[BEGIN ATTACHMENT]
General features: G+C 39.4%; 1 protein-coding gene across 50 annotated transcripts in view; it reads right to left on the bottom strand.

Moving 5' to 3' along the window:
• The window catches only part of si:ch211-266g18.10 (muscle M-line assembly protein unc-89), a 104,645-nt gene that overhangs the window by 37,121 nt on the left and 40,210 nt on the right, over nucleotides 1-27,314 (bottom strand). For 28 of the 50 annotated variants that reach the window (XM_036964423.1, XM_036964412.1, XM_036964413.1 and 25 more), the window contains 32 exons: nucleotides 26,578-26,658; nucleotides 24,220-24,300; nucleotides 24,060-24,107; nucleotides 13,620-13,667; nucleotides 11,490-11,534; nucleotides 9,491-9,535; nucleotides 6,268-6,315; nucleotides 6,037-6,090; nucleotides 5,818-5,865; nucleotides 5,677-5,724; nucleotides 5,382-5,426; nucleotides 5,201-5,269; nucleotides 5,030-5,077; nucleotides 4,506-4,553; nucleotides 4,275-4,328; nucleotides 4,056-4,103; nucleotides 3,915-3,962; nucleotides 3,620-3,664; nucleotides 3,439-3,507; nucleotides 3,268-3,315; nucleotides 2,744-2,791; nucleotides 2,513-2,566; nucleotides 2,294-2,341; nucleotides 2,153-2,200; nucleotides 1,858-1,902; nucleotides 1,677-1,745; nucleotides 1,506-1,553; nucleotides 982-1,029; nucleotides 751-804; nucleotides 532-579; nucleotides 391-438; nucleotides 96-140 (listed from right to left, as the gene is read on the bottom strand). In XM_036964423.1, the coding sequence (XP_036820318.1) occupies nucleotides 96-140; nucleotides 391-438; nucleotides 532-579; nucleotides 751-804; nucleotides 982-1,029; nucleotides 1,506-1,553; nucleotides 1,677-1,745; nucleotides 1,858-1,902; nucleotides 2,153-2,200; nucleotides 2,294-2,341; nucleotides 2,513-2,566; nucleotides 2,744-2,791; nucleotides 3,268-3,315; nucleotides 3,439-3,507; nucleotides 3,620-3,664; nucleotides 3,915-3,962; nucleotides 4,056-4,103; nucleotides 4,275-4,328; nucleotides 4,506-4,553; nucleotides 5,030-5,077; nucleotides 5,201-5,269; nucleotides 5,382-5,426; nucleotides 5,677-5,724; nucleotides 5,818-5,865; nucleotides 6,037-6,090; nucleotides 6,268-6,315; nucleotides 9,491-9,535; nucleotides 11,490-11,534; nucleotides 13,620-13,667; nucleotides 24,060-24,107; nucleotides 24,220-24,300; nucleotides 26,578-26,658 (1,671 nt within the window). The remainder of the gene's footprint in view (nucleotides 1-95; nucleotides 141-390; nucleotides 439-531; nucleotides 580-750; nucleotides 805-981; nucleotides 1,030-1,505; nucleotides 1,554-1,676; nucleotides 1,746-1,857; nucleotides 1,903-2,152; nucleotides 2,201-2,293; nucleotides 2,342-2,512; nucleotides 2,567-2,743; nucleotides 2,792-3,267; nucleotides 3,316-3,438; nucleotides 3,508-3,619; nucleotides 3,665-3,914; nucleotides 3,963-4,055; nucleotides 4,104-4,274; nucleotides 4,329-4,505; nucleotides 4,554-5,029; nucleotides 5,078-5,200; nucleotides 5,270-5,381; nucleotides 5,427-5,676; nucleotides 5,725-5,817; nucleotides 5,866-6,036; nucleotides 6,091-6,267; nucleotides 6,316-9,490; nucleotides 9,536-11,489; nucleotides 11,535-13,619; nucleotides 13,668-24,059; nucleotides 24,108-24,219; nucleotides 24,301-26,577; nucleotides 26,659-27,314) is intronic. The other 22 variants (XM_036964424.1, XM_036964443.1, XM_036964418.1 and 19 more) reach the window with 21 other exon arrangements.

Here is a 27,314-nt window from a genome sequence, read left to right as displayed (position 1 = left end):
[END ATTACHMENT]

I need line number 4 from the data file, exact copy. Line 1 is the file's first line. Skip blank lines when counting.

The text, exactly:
Here is a 27,314-nt window from a genome sequence, read left to right as displayed (position 1 = left end):